A spokesperson for the Access to Food Partnership said: “Using a food bank voucher, available from Citizens Advice or the BCP Council Crisis Team, Chloe was able to access local food banks that could provide regular food parcels to ensure the family didn’t go hungry. The food banks were able to signpost Chloe to other support services and available food projects such as community fridges that provide free food to those in crisis.”

Citizens Advice BCP provided support, too. In addition to providing access to foodbanks, advisors helped Chloe with the rising cost of living, issuing £200 worth of vouchers from the Household Support Fund (HSF), a government initiative designed to provide short-term support to households that are struggling to afford life’s essentials. While Chloe and her family were living in temporary accommodation, Citizens Advice also supported her to apply for a small cash grant of £50.

New home, brighter future
Amidst her daughter’s health concerns and her own and her partner’s mental health challenges, Chloe’s resolve to fight for her family’s right to a secure home remained unshaken. Her story sheds light on the psychological toll on families, constantly uprooted and battling for their right to health and home.

The family’s story took a turn for the better after Chole successfully secured a three-bedroom privately rented property. This new chapter began following Chloe’s proactive approach and swift action, along with help from the Rent Deposit Scheme – an interest-free loan that helps private tenants to cover the cost of a tenancy deposit or rent in advance (find out more at https://tinyurl.com/3y9ybpy7).

Despite the fears and anxieties that come with private renting—fear of homelessness, financial strain, and potential issues with property disrepair—the family decided to embrace the opportunity, rallied by the promise of a stable environment for their two daughters to grow and thrive.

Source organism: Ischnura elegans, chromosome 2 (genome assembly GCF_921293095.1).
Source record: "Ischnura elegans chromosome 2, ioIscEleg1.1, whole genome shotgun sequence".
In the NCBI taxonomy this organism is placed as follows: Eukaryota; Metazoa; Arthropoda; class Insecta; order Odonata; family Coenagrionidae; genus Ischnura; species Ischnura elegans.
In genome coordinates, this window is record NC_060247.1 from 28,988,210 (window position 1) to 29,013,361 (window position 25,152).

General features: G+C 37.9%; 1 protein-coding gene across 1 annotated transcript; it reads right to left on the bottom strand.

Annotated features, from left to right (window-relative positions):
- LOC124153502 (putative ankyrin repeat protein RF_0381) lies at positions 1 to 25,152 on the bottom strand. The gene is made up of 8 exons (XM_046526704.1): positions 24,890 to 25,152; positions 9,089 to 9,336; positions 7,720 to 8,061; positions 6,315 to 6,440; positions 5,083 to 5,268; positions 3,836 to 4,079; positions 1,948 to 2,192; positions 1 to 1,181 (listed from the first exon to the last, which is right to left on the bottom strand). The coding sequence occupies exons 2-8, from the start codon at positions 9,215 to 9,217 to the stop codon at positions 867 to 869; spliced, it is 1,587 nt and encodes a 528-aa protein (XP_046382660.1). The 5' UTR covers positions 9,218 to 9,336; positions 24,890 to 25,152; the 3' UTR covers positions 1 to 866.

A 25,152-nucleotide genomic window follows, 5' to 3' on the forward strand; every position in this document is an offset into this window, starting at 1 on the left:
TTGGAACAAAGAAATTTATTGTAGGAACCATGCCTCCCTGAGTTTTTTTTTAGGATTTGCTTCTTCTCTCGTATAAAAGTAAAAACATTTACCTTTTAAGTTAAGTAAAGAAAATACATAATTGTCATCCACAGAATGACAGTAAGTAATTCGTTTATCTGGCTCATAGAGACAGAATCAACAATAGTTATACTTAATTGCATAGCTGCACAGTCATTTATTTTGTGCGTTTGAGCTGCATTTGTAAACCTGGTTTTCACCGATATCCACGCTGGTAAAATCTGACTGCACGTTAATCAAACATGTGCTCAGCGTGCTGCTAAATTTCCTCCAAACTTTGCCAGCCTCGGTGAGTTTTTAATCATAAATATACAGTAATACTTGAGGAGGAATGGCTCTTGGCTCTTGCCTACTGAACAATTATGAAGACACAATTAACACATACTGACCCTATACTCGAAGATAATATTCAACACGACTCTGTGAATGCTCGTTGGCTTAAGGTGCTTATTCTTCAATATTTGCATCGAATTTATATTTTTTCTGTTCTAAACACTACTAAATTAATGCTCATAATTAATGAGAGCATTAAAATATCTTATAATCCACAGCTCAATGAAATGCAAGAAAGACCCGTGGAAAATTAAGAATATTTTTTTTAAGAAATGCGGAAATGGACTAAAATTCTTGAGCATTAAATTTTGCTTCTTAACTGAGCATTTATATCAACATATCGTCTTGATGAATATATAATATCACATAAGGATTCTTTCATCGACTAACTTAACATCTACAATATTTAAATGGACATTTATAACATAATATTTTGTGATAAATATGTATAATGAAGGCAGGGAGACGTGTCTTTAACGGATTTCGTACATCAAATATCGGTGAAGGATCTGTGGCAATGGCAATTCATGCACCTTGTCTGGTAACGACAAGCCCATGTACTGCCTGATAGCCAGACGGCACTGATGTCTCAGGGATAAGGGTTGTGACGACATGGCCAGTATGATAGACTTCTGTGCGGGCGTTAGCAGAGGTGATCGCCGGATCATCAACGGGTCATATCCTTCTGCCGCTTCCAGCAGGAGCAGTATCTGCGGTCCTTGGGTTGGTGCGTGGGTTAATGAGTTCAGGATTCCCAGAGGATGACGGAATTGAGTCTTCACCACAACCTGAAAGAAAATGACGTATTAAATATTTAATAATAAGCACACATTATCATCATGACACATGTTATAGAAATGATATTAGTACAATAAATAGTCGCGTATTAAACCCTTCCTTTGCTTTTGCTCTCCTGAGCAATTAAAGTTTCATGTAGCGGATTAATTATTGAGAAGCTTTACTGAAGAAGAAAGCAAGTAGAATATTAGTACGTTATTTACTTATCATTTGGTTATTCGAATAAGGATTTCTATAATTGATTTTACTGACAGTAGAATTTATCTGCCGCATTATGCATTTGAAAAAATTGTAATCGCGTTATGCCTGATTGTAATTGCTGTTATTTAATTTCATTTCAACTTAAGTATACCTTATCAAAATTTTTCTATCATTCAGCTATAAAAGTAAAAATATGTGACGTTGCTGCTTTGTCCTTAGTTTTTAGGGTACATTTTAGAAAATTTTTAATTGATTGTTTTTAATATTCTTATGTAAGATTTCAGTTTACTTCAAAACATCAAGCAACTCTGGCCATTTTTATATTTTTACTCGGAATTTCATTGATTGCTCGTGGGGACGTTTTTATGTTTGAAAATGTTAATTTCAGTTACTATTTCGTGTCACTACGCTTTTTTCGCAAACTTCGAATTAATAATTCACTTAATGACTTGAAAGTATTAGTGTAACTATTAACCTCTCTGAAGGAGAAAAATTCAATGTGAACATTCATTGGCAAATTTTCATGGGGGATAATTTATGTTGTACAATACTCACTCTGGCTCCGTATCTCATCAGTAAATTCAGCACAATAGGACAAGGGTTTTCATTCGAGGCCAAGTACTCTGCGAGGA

Chloe says: “We loved the property but we had a lot of anxieties. What if we find ourselves homeless again, because it’s a private let? What if we can’t afford it because it’s a £1,500 a month property? There were so many worries but we decided that the healthiest thing to do was to tell the landlord that we would like to make this house our home.”

The move was not without its challenges. Discovering that much of their stored property had been ruined by mould was a frustrating setback, underscoring the long-lasting impacts of previous unstable living conditions. However, the beauty and suitability of the new property offered a glimmer of hope. For the first time in a long while, both of Chloe’s daughters had their own rooms, a simple yet profound marker of a new beginning.

This transition, though filled with relief and a sense of accomplishment, was also a period of adjustment, especially for four year-old Isla. Her need for constant reassurance about “which home” they were returning to highlights the deep-seated impact of their housing instability on her sense of security and belonging.